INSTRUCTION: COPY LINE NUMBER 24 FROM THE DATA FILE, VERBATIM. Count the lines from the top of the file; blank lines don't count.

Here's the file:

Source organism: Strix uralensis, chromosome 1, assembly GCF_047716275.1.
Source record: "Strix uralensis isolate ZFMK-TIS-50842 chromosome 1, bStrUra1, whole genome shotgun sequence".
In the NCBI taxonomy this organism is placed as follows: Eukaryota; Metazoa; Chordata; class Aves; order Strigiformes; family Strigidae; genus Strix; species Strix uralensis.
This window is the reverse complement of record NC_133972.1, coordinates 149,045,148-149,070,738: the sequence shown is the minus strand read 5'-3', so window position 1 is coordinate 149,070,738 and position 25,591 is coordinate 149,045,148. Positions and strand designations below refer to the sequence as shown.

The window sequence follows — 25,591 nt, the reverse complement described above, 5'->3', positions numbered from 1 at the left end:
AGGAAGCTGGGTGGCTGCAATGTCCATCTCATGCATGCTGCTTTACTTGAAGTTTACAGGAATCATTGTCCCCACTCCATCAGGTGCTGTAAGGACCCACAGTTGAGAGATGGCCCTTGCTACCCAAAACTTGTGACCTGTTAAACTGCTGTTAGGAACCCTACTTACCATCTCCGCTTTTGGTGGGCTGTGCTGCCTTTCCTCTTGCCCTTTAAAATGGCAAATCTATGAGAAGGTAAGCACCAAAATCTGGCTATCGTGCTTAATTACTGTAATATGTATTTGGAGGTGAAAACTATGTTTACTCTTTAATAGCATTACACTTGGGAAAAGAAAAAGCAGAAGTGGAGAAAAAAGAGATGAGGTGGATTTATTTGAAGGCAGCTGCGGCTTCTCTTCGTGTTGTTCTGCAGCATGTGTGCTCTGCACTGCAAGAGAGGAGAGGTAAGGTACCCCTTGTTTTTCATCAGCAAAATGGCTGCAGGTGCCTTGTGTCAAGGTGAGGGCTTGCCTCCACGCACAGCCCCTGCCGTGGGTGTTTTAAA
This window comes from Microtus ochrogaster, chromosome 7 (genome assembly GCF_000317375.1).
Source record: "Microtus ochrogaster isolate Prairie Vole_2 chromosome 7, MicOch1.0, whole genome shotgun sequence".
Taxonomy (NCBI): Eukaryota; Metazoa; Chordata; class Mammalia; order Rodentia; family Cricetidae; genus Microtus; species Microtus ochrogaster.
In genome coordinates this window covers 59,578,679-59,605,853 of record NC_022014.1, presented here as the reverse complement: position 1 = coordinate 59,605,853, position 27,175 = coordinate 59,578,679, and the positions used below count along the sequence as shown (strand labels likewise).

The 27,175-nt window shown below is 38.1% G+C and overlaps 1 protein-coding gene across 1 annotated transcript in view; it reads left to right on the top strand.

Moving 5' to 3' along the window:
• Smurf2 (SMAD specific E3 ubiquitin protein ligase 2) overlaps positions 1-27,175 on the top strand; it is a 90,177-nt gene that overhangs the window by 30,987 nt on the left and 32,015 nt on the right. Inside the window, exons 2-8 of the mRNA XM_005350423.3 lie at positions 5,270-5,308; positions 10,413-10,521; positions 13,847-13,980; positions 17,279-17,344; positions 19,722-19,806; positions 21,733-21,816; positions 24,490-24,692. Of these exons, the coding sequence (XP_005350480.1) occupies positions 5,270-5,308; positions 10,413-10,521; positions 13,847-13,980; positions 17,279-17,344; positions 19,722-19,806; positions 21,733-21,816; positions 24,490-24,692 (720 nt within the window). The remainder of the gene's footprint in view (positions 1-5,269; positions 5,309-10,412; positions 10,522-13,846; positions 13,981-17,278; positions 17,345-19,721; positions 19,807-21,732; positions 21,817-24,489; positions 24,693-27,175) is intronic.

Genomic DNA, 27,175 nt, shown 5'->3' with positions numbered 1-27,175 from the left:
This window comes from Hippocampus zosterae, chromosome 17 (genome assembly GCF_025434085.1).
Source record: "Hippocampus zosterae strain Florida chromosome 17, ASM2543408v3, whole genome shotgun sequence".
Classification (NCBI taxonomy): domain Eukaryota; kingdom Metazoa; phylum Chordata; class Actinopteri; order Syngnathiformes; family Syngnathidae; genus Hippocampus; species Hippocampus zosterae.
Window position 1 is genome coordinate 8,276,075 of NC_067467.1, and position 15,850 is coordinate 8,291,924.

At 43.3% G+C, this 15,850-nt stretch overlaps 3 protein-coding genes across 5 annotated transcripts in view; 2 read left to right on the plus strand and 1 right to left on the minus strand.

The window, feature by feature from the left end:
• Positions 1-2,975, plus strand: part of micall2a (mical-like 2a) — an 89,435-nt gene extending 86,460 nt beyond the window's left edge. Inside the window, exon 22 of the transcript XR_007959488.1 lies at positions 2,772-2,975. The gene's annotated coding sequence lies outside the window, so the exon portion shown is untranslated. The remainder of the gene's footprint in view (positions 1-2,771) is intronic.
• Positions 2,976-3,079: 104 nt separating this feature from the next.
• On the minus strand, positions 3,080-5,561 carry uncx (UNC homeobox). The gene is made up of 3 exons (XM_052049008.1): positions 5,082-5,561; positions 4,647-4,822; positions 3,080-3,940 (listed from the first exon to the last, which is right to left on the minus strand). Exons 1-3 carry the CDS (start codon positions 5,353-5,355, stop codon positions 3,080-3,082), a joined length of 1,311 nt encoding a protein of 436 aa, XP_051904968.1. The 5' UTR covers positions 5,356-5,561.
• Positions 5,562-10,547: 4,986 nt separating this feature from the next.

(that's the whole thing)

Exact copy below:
• Positions 5,562-10,547: 4,986 nt separating this feature from the next.